Working at home requires a delicate balance of hands-on parenting and skillful neglect. My number one job is to nurture my off-spring. However sometimes mama has a deadline so I’m always on the look out for the game or book or activity that will buy me a few moments of peace, sans mom-guilt. You know, the guilt attached to plunking your child in front of the Boob Tube in order to respond to a few emails.
My son will happily play Brain Buster games on my iphone while I grocery shop or run errands. I thought maybe this could work for my daughter. I Googled “Best educational games for toddlers” and downloaded a few apps that looked developmentaly appropriate and engaging. This was genius. Avery could practice cognitive skills, while I worked. This brilliant plan went belly up in about five minutes. I didn’t factor in the fine motor skills required to manipulate the buttons on my iphone. Drat.
Then I heard about the Leap Pad. Same idea – kid friendly brain boosting games, but designed for little fingers. I promptly put this on our Christmas wishlist. In the mean time, after hearing my plight, Leapfrog sent me two popular items to suit Avery’s developmental needs. Over the past few weeks, we have put each toy to the test and here is what we learned…
The Text & Learn is a handheld game which lets players practise letters, enjoy music, play games and send and receive “texts” from their puppy pal. The concept is great and aligns with Avery’s school goals. But, this was not the “here ya go, play with this and I’ll check in with you later” holy grail item I was hoping for. This however, was not by fault of the game, but a direct result of lazy parenting.
Most children respond best to “top load parenting.” This is where you expend a large output of parenting vigor up front, in order to buy yourself a solid stretch of uninterrupted time later. For instance, in terms of any new game, explain, demonstrate, actively play WITH your child and give them 100% of your sincere attention. Create a buzz around the game or activity and make them WANT to play. Then slowly remove yourself from the activity and hand over control to the child. Check in often to see how they’re doing, redirect and praise. Eventually, your child will gain the confidence and comprehension to play alone. Set reasonable time limits. A young child or child with delays should not be expected to play independently for more than 10-15 minutes.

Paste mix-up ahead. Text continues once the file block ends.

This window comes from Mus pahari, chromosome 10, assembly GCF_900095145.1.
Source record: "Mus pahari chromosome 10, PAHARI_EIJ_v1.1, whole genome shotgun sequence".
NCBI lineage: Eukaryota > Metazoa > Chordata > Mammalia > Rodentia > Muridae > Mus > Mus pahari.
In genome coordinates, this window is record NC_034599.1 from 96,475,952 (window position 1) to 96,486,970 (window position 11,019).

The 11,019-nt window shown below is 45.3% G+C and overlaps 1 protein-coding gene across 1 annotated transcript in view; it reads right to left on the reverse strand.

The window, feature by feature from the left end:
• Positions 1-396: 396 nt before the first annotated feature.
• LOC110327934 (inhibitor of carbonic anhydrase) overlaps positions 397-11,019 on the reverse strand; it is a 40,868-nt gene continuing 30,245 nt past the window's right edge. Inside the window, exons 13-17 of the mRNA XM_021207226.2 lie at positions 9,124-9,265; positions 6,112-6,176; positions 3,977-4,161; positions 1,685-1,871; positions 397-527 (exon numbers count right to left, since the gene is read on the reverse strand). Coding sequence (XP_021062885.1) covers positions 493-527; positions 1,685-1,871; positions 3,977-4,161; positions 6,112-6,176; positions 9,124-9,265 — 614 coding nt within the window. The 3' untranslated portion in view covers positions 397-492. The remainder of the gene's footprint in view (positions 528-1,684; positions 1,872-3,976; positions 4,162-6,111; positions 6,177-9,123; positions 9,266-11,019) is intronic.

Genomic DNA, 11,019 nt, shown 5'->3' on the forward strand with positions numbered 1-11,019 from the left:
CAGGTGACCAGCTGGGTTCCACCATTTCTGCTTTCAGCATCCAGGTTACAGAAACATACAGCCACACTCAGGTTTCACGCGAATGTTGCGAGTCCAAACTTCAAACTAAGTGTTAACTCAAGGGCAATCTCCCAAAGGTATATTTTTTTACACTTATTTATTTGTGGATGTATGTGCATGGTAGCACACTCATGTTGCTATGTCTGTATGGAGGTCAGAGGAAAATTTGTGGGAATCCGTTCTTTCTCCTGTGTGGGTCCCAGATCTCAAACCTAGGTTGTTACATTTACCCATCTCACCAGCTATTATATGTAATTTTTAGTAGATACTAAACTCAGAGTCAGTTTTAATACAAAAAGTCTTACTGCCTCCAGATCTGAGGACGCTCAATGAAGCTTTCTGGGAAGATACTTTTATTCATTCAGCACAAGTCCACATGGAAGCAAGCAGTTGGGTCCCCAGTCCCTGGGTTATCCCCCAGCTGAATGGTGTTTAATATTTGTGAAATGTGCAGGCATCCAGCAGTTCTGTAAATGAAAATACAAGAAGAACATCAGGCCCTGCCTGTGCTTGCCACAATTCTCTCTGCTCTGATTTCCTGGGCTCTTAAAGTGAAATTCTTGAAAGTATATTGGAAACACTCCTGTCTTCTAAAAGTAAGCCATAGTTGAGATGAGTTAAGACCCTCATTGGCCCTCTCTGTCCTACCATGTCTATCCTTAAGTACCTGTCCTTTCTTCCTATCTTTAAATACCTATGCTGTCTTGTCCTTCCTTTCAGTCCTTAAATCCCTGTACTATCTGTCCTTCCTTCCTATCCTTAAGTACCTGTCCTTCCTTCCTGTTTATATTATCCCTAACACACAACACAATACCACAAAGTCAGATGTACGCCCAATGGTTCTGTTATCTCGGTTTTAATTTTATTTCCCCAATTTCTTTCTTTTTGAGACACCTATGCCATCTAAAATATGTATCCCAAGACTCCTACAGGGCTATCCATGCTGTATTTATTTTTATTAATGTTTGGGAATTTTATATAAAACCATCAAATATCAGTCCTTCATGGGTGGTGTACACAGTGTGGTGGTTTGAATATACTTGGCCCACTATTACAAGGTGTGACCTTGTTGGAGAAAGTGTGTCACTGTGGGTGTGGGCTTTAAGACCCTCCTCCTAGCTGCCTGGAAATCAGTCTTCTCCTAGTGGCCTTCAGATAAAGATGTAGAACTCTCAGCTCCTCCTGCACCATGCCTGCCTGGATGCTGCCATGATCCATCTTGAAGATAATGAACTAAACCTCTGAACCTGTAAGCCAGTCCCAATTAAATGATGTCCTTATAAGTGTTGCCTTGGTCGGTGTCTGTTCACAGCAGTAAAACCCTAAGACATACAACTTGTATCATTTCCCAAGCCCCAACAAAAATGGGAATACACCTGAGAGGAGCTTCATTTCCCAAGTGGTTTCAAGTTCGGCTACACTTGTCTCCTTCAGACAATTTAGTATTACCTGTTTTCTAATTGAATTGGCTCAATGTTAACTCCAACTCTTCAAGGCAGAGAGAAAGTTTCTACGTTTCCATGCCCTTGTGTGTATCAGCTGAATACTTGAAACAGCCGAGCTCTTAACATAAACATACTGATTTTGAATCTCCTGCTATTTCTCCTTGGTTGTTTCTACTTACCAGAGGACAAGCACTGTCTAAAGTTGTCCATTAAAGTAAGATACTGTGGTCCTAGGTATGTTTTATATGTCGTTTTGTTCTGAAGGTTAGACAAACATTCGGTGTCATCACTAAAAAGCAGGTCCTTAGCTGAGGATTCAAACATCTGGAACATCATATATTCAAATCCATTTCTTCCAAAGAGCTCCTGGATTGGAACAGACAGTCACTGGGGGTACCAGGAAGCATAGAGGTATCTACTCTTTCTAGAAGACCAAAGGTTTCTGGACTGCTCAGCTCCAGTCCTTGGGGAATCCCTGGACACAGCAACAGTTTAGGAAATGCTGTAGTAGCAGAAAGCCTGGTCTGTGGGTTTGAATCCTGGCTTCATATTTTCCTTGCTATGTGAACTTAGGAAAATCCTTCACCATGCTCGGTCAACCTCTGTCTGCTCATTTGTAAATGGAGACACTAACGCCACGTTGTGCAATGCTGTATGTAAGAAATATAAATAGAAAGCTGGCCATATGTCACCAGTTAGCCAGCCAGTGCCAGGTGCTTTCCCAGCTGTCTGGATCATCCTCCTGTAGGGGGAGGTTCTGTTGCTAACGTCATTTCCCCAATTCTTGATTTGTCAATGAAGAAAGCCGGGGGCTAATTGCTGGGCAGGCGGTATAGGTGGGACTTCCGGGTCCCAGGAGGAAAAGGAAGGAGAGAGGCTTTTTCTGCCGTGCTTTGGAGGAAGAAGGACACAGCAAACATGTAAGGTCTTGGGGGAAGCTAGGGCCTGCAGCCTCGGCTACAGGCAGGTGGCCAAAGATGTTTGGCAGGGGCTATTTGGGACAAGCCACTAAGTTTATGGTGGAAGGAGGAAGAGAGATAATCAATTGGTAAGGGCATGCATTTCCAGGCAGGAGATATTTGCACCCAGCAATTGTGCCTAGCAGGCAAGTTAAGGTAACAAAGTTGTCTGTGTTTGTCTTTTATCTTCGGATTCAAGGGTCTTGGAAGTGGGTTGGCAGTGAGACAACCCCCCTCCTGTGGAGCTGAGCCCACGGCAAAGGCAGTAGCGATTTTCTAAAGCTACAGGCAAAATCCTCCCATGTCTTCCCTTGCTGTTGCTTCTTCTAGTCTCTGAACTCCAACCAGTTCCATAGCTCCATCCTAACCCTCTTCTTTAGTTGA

Moral: You can’t simply hand over a new activity to a child and expect them to “figure it out”. Granted, some children will, and enjoy the challenge. My child however, only ends up frustrated and hiding the toy in a drawer.
The Tag Junior was the other Leapfrog item we tested. I’m happy to report it’s a hit, for both Avery and I. With very little coaching up front, as long as I set her up for success at the beginning and check in at the end of each story, Avery is able to manipulate the Tag reader and navigate an assortment of books independently. This is the activity she often chooses from her “Brain Food Bin” — the kids work on a variety of independent, skill based activities at the breakfast table while I make oatmeal and wait for the caffeine to kick in. It requires a bit of time to set up, but once it’s up and running, it’s a lifesaver! I do not function well pre-coffee. You can read more about how this works –> here.
Now that Avery understands how to use these activities on her own, she
is happy and content for about 15 minutes (translation: 15 minutes = 5
emails answered, laundry switched over, grocery list made).
* This is not a sponsored post, but we were given these products to test free of charge.
* I do not claim to be a parenting expert — “Top Loading” is simply something that works well for us.